The Eratosthenes-Strabo Nile Map. Is it the earliest surviving instance of spherical cartography? Did it supply the 5000 stades arc for Eratosthenes' experiment?

@article{Rawlins1982TheEN,
  title={The Eratosthenes-Strabo Nile Map. Is it the earliest surviving instance of spherical cartography? Did it supply the 5000 stades arc for Eratosthenes' experiment?},
  author={Dennis Rawlins},
  journal={Archive for History of Exact Sciences},
  year={1982},
  volume={26},
  pages={211-219}
}
  • D. Rawlins
  • Published 1 September 1982
  • History
  • Archive for History of Exact Sciences
At the very outset of his account of Egypt, Strabo1 provides a disarmingly crude, thus hitherto-neglected map of the Nile River all the way from Meroe (c. 17° N. latitude) north to the river's terminus (c. 31° N.). Strabo credits the map to his renowned predecessor in geography, Eratosthenes of Cyrene, who was director of the great Library at Alexandria (in the Nile Delta) c. 235-195 B.C. (two centuries before Strabo). Eratosthenes is best remembered for his famous determination of C, the Earth…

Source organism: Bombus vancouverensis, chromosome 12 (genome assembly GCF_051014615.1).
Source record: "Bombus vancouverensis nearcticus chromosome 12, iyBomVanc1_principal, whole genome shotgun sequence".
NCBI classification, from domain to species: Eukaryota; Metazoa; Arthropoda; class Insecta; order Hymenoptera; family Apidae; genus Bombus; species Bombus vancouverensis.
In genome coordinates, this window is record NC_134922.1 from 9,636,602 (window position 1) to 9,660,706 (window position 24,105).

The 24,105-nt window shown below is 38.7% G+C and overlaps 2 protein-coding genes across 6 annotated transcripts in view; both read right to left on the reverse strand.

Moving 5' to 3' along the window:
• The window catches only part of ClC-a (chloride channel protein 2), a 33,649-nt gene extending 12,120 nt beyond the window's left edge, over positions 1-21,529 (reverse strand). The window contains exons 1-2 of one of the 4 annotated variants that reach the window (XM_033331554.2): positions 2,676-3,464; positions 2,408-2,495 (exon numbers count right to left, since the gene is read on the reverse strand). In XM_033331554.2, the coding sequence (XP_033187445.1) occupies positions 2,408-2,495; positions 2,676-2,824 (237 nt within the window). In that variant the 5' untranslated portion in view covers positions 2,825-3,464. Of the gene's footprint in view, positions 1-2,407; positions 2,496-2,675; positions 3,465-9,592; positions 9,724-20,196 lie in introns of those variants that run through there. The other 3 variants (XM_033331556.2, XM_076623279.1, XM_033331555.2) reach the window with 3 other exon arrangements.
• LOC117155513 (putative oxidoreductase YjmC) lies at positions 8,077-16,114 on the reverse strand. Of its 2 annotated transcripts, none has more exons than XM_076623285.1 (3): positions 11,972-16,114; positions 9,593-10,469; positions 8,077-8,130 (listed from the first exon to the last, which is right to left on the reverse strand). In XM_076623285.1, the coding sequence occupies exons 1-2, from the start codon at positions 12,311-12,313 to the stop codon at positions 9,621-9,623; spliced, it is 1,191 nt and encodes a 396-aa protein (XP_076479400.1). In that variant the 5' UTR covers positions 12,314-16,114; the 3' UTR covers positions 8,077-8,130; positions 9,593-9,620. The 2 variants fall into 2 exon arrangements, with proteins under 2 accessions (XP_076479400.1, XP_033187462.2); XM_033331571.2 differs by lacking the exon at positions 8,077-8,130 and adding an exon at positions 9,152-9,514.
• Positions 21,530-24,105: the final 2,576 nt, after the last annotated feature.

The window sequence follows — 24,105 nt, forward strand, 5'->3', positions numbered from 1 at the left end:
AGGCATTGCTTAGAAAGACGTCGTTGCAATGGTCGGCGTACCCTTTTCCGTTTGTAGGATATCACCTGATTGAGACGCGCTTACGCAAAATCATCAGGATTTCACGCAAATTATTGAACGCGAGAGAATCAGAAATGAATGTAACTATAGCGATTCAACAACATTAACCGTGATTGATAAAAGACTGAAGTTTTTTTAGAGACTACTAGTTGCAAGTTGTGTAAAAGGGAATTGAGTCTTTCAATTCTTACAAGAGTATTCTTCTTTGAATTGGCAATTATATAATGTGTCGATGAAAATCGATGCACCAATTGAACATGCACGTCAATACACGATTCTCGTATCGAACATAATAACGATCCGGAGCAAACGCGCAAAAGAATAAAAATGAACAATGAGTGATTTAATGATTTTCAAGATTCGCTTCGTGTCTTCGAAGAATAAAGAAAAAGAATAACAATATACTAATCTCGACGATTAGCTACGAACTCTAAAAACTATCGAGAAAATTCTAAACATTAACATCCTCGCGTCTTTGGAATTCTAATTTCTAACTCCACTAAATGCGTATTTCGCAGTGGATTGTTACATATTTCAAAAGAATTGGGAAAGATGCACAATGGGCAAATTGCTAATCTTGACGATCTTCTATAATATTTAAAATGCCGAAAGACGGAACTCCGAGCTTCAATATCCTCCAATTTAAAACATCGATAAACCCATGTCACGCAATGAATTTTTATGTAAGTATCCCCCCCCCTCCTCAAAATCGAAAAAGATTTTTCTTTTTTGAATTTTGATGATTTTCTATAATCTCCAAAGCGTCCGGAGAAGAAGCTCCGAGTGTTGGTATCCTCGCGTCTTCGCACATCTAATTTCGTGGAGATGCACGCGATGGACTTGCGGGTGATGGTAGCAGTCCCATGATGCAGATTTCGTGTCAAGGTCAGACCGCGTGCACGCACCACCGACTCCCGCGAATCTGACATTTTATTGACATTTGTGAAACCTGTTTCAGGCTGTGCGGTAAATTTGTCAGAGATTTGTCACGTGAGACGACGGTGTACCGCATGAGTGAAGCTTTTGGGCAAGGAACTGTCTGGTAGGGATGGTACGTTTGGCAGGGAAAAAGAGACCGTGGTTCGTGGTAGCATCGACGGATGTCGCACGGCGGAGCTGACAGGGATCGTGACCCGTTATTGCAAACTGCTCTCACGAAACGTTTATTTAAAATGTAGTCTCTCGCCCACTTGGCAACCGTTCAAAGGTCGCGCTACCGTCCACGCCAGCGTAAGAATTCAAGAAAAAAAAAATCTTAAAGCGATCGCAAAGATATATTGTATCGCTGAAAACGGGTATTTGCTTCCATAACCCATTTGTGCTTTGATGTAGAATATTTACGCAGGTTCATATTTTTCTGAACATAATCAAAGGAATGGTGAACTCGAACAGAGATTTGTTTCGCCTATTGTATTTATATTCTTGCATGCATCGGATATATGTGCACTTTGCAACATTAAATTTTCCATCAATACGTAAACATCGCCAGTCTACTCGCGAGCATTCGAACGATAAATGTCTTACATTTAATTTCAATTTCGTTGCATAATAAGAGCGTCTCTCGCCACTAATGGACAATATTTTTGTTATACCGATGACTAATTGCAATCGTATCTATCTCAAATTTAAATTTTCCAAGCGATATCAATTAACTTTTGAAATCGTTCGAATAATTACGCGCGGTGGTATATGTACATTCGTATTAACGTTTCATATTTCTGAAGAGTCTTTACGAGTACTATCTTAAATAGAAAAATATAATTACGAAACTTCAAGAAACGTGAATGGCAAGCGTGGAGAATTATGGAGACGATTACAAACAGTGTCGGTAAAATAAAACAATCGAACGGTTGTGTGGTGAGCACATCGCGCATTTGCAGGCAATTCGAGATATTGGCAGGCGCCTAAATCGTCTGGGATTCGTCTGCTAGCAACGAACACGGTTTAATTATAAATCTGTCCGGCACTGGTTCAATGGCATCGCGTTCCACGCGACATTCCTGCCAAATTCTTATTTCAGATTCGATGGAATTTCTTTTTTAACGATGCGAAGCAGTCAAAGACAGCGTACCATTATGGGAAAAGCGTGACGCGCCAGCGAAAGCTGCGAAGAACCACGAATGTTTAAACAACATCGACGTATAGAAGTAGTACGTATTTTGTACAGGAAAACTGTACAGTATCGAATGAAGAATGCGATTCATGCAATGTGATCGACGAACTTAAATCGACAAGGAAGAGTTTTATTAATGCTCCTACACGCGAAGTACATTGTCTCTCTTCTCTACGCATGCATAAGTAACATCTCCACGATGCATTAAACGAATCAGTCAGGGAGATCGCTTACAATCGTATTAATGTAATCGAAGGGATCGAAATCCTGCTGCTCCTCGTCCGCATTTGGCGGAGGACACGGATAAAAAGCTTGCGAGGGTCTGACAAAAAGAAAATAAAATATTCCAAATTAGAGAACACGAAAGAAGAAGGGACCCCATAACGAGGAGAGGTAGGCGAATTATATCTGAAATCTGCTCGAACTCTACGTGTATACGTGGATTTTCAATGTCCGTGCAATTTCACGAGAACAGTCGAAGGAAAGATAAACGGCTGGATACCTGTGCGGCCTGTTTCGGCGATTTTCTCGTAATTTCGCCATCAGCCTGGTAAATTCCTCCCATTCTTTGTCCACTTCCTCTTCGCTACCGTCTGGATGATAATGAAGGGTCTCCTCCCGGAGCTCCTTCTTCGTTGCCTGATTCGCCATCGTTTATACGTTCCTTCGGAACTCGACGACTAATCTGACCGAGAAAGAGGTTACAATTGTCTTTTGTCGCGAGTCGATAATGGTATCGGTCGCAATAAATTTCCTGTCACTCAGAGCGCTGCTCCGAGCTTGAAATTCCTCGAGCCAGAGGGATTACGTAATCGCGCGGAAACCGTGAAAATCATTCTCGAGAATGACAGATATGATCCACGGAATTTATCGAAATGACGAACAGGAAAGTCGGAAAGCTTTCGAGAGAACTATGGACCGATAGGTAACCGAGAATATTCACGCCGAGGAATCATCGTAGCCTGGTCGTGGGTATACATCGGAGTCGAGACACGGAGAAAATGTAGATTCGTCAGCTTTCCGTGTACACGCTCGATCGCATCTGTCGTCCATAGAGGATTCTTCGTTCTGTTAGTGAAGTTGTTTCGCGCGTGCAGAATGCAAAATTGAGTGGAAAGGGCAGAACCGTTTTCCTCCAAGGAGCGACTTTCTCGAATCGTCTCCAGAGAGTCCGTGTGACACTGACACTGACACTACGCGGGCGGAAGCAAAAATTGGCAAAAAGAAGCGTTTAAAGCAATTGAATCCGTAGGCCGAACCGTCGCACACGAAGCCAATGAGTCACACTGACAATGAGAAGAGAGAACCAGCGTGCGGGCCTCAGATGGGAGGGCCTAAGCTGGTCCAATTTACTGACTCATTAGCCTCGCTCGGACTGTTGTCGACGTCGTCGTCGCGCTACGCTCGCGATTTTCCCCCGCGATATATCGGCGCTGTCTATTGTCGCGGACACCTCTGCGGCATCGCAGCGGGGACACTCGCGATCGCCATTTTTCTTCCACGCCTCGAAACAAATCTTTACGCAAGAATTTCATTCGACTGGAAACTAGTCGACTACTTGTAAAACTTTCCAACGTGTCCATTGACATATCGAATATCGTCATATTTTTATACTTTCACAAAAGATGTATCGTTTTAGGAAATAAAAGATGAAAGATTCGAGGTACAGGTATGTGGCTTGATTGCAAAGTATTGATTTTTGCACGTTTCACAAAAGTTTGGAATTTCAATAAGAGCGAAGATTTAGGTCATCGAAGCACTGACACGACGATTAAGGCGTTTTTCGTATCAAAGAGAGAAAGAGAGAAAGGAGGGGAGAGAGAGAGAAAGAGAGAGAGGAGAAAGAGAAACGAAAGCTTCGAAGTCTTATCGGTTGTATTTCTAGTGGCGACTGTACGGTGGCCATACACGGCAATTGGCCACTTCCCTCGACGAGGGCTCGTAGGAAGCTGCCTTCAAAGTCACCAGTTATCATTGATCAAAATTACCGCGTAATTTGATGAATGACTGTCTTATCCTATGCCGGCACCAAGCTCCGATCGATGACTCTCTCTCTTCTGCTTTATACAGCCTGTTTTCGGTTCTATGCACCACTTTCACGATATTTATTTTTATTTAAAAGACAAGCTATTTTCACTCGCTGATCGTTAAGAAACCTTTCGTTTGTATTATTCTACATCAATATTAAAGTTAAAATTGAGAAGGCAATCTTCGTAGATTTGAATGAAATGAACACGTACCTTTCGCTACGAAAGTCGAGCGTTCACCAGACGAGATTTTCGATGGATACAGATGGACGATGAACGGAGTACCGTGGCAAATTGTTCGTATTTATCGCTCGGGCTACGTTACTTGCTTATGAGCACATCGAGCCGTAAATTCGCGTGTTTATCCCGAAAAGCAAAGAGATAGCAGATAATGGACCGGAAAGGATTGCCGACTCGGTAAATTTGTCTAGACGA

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List of illustrations Preface Introduction 1. Early horizons 2. The Greek horizon to Herodotus 3. Greek theory to Aristotle 4. From Alexander to Eratosthenes 5. Theory in the same period 6. The Roman

Doubling your sunsets or how anyone can measure the earth’s size with wristwatch and meterstick

A method is described whereby, using primitive equipment, anyone can measure the size of the Earth, to an accuracy of order of magnitude 10% — by observing two sunsets in the space of a few seconds.